Verbs can function as adjectives. Consider the sentence
Sam didn't know what to do.
"Sam" is the subject, and "didn't know" is the finite verb. To find the complement, we should ask, "Sam didn't know what?" The meaningful answer to that question is the phrase "what to do." Because "what to do" is not a sentence, the "to do" is not a finite verb — it functions as an adjective that modifies "what." [Note that, by itself, the "what" could mean other things, for example, "what to say," or "what to think."] Thus, in our example, the "what," modified by the "to do" is the direct object of "didn't know."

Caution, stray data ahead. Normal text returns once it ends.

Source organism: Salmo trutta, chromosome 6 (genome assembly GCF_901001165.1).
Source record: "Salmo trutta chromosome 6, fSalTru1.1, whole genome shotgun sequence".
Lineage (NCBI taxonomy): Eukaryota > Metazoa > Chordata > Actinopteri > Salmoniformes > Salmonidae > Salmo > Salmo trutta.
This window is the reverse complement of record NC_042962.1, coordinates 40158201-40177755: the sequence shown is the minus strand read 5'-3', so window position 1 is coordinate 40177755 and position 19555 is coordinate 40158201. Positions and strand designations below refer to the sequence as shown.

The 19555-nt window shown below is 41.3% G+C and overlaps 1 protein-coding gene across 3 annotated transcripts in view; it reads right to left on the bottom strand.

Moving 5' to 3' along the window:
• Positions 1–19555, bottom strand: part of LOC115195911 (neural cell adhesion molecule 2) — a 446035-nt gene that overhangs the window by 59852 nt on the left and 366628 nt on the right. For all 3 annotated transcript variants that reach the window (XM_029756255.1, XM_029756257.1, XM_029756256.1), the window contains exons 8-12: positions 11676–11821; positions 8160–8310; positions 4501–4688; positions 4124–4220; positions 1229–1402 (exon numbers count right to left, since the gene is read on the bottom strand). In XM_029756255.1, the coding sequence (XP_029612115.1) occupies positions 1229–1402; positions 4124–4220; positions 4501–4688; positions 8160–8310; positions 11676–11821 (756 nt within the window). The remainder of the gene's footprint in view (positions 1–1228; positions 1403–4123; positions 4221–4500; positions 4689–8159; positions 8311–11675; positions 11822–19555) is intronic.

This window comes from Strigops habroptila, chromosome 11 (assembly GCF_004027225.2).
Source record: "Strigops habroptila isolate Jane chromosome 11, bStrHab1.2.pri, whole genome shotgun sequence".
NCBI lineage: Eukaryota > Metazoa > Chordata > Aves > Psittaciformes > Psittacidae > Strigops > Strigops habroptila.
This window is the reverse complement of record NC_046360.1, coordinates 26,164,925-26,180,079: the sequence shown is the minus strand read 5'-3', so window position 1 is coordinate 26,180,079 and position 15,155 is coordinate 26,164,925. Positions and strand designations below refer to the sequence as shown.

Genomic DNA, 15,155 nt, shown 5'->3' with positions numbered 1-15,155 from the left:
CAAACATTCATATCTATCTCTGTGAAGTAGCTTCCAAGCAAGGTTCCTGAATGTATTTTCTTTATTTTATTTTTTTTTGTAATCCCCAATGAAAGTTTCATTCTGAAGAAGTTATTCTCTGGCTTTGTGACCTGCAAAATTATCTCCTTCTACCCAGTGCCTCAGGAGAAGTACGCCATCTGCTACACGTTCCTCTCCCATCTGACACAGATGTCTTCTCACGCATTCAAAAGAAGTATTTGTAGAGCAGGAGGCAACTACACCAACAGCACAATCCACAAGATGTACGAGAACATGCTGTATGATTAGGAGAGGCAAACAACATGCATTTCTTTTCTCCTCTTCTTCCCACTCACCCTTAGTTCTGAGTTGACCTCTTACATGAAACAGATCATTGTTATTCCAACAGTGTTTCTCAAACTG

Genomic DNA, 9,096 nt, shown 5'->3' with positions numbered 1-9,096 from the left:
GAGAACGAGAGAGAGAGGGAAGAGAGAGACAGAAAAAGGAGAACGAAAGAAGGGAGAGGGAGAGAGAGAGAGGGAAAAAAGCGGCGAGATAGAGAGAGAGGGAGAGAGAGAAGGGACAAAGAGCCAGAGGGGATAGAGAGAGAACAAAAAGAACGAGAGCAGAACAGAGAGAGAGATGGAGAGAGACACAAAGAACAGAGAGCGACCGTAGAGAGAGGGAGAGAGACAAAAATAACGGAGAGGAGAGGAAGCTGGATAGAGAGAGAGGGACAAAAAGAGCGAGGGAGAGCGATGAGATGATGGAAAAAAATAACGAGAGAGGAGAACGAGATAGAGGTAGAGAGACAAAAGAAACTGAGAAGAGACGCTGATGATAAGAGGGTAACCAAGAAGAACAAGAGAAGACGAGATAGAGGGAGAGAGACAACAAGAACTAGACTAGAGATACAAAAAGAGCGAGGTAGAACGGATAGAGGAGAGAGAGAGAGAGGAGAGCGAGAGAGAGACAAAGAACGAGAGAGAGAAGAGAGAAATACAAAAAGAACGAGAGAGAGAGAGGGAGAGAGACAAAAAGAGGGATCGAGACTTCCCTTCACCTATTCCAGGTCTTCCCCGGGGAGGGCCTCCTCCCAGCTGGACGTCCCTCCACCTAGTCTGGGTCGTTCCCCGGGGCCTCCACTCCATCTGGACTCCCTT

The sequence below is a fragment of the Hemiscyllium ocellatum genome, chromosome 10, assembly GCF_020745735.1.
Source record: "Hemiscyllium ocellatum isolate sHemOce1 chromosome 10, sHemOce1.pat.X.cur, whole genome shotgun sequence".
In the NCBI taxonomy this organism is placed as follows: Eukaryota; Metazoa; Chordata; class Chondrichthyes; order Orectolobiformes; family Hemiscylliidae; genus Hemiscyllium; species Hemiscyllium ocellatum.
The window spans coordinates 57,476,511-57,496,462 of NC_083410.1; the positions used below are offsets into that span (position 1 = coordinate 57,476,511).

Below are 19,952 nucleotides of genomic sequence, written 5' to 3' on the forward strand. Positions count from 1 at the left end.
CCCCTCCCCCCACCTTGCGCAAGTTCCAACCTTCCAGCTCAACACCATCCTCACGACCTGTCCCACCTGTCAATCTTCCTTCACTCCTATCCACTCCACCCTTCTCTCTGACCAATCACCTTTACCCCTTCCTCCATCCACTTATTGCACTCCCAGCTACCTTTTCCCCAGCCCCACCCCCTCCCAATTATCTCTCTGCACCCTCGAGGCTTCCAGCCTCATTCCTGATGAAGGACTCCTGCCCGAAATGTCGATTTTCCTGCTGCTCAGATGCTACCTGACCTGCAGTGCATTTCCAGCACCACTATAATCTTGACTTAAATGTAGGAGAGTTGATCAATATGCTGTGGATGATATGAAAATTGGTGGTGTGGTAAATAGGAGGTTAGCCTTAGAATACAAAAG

Directions: Working sentence by sentence, place parentheses around each prepositional phrase. Then underline every finite verb twice, and every subject once. Label the complements ("PA," "PN," "IO," or "DO").
1. I was finally going to learn how to swim.
2. Alice knew what to say.
3. I didn't know how to swim.
4. I didn't know what to do.
5. Then my mother tried to describe to us how to cook pancakes.
6. How to play was a big question.
7. What to do was anybody's guess.